Numerical techniques are used to study the receptivity to small-amplitude thermal disturbances of the boundary layer flow of air which is induced by a heated vertical flat plate. The fully elliptic nonlinear, time-dependent Navier–Stokes and energy equations are first solved to determine the steady state boundary-layer flow, while a linearised version of the same code is used to determine the stability characteristics. In particular we investigate (i) the ultimate fate of a localised thermal disturbance placed in the region near the leading edge and (ii) the effect of small-scale surface temperature oscillations as means of understanding the stability characteristics of the boundary layer. We show that there is a favoured frequency of excitation for the time-periodic disturbance which maximises the local response in terms of the local rate of heat transfer. However the magnitude of the favoured frequency depends on precisely how far from the leading edge the local response is measured. We also find that the instability is advective in nature and that the response of the boundary layer consists of a starting transient which eventually leaves the computational domain, leaving behind the large-time time-periodic asymptotic state. Our detailed numerical results are compared with those obtained using parallel flow theory.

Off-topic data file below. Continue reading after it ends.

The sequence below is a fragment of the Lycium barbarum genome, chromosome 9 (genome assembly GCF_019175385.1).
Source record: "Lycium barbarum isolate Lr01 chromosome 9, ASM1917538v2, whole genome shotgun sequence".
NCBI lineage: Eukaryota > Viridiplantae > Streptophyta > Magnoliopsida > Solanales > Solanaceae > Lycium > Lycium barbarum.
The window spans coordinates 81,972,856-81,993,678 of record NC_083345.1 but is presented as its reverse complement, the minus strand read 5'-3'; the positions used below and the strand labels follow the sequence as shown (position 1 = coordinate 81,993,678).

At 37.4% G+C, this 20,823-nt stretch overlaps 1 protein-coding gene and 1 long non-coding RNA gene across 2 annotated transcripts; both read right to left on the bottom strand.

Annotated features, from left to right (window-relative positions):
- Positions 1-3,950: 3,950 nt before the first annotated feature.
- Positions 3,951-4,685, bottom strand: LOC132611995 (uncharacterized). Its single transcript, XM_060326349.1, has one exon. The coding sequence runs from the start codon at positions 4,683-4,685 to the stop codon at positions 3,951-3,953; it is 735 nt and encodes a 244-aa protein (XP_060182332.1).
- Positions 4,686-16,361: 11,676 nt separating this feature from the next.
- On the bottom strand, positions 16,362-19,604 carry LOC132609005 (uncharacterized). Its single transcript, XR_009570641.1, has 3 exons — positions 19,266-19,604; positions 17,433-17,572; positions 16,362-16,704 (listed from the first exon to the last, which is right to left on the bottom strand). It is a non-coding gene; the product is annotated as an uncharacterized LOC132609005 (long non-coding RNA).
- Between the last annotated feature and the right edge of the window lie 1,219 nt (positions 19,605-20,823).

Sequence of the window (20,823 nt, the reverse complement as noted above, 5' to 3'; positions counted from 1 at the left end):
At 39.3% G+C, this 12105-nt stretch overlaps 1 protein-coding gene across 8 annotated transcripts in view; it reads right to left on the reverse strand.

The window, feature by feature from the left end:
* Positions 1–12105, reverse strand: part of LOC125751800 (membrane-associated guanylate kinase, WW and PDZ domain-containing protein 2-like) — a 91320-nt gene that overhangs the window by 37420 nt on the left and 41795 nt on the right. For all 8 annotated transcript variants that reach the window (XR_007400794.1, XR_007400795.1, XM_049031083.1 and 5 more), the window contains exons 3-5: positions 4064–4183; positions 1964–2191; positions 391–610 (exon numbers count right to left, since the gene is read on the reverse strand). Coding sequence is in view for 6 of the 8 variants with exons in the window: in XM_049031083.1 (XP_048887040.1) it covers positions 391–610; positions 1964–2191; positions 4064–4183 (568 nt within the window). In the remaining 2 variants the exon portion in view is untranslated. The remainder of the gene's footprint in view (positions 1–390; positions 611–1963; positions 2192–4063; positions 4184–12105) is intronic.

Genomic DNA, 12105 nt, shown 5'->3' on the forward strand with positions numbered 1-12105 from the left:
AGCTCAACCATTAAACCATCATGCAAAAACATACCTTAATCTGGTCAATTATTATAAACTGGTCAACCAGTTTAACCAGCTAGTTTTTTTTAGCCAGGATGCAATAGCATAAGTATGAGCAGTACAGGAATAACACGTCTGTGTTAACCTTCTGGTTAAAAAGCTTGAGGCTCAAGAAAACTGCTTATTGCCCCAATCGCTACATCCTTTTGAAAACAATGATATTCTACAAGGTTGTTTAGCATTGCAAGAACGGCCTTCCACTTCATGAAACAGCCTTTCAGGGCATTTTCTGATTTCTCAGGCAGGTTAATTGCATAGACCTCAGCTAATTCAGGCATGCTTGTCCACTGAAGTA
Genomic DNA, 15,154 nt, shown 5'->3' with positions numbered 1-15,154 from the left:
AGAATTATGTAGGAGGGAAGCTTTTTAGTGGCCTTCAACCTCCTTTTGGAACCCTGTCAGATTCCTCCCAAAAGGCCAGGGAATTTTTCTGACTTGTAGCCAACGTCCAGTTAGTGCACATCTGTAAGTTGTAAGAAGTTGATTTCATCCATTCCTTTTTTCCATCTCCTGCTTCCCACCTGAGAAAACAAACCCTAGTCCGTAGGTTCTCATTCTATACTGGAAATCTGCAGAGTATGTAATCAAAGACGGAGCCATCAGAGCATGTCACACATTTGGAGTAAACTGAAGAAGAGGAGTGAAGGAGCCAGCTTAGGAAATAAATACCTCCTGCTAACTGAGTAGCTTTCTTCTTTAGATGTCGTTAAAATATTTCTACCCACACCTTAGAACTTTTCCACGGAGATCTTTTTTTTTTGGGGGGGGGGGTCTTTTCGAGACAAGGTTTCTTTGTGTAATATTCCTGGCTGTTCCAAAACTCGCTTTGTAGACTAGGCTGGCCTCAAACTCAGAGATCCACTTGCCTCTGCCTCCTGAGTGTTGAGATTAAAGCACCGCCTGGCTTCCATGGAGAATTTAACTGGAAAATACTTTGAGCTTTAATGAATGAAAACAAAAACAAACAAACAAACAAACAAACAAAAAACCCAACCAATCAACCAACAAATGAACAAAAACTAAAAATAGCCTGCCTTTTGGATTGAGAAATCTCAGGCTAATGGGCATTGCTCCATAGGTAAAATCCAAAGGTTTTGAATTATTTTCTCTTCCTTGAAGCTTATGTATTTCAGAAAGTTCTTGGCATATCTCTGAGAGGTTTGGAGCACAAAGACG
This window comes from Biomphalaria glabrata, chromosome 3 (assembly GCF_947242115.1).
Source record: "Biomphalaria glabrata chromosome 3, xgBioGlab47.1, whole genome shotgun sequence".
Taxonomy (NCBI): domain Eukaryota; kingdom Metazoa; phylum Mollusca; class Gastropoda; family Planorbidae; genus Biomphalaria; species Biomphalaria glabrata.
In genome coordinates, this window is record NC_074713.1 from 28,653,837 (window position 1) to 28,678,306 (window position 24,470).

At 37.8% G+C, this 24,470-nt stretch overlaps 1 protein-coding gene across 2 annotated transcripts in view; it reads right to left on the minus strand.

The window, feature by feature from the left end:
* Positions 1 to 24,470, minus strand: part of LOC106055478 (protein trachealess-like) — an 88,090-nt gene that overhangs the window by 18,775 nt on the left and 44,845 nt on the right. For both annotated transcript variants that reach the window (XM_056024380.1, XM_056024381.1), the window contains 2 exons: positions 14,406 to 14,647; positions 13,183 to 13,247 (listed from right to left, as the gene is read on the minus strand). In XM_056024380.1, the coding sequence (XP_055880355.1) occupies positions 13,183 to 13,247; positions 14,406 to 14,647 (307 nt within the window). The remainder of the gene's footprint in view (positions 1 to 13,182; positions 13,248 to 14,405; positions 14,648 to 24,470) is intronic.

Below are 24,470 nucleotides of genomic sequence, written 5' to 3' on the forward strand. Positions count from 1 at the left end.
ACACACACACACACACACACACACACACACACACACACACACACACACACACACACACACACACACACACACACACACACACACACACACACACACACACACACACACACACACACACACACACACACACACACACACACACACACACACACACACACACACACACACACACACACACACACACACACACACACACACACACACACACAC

|Number of pages||11|
|Journal||International Journal of Thermal Sciences|
|Publication status||Published - Oct 2008|